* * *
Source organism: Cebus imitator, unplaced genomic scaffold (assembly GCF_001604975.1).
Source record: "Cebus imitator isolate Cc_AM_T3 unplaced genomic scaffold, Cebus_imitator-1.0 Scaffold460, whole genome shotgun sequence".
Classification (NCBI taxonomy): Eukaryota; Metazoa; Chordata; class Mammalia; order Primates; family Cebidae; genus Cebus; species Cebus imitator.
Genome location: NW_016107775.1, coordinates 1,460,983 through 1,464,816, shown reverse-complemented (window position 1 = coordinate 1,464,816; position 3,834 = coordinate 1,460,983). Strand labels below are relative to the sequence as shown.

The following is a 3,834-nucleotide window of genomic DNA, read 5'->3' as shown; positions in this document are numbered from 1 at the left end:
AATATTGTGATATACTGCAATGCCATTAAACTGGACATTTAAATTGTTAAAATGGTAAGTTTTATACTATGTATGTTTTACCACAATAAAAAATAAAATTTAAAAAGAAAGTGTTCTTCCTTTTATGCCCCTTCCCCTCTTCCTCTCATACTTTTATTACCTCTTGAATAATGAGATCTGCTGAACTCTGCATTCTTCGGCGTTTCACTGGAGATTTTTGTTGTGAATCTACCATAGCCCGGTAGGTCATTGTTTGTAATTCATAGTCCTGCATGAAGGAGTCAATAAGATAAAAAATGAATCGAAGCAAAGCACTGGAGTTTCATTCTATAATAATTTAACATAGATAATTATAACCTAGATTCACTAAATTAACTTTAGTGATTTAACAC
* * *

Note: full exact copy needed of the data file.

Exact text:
Source organism: Cebus imitator, unplaced genomic scaffold (assembly GCF_001604975.1).
Source record: "Cebus imitator isolate Cc_AM_T3 unplaced genomic scaffold, Cebus_imitator-1.0 Scaffold460, whole genome shotgun sequence".
Classification (NCBI taxonomy): Eukaryota; Metazoa; Chordata; class Mammalia; order Primates; family Cebidae; genus Cebus; species Cebus imitator.
Genome location: NW_016107775.1, coordinates 1,460,983 through 1,464,816, shown reverse-complemented (window position 1 = coordinate 1,464,816; position 3,834 = coordinate 1,460,983). Strand labels below are relative to the sequence as shown.

The following is a 3,834-nucleotide window of genomic DNA, read 5'->3' as shown; positions in this document are numbered from 1 at the left end:
AATATTGTGATATACTGCAATGCCATTAAACTGGACATTTAAATTGTTAAAATGGTAAGTTTTATACTATGTATGTTTTACCACAATAAAAAATAAAATTTAAAAAGAAAGTGTTCTTCCTTTTATGCCCCTTCCCCTCTTCCTCTCATACTTTTATTACCTCTTGAATAATGAGATCTGCTGAACTCTGCATTCTTCGGCGTTTCACTGGAGATTTTTGTTGTGAATCTACCATAGCCCGGTAGGTCATTGTTTGTAATTCATAGTCCTGCATGAAGGAGTCAATAAGATAAAAAATGAATCGAAGCAAAGCACTGGAGTTTCATTCTATAATAATTTAACATAGATAATTATAACCTAGATTCACTAAATTAACTTTAGTGATTTAACAC